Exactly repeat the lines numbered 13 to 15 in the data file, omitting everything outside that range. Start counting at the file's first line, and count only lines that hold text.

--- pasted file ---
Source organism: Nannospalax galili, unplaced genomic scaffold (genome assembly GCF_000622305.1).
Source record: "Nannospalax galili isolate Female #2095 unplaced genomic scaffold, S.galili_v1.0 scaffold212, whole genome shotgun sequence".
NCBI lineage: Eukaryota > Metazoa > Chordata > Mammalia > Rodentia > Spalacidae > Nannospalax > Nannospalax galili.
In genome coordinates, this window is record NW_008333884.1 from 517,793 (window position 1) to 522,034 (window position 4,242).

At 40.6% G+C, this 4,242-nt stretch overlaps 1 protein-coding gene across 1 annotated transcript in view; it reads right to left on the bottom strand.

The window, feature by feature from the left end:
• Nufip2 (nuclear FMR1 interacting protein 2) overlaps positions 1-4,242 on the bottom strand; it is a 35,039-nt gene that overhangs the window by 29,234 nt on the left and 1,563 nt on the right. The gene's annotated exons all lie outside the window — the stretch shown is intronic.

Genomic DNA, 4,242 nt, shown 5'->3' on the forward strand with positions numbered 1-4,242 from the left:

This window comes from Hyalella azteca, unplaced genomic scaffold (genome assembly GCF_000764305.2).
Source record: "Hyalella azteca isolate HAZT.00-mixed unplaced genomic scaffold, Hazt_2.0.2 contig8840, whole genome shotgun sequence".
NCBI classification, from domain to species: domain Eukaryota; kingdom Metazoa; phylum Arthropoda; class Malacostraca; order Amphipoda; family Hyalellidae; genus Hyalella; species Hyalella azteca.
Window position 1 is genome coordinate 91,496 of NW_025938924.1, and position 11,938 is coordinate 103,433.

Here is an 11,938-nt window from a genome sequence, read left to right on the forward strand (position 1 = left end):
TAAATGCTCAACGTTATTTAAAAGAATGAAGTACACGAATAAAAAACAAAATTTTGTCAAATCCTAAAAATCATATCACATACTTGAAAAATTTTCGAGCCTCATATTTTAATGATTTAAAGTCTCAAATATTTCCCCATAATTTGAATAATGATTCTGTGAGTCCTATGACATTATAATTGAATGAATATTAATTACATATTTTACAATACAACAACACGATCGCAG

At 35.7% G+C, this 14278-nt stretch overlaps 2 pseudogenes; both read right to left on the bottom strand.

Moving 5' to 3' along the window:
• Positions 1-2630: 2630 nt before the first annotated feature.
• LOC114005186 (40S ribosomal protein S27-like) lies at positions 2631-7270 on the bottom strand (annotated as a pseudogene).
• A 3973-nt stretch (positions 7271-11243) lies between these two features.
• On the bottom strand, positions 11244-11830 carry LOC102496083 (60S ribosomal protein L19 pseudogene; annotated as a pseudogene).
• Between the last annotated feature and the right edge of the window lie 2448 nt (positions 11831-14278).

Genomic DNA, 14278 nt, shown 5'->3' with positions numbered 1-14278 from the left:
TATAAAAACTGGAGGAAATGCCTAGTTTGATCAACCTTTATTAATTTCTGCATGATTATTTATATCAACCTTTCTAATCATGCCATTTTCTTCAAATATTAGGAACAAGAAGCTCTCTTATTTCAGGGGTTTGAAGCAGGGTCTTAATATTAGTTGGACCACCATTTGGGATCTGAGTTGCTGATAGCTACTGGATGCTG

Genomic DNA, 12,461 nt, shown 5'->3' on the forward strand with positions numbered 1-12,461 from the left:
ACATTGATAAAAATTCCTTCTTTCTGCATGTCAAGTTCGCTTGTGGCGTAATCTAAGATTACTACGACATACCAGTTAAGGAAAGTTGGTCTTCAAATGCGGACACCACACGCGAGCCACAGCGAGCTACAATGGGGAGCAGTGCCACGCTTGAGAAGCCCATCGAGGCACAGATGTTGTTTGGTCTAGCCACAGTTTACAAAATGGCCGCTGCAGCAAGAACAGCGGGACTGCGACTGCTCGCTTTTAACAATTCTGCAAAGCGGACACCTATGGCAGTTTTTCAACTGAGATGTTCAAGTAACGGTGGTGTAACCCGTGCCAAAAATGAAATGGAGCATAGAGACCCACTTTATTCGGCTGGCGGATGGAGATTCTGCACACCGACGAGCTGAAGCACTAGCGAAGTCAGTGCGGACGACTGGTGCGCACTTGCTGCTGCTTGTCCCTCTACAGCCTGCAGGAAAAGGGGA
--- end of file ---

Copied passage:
Here is an 11,938-nt window from a genome sequence, read left to right on the forward strand (position 1 = left end):
TAAATGCTCAACGTTATTTAAAAGAATGAAGTACACGAATAAAAAACAAAATTTTGTCAAATCCTAAAAATCATATCACATACTTGAAAAATTTTCGAGCCTCATATTTTAATGATTTAAAGTCTCAAATATTTCCCCATAATTTGAATAATGATTCTGTGAGTCCTATGACATTATAATTGAATGAATATTAATTACATATTTTACAATACAACAACACGATCGCAG

At 35.7% G+C, this 14278-nt stretch overlaps 2 pseudogenes; both read right to left on the bottom strand.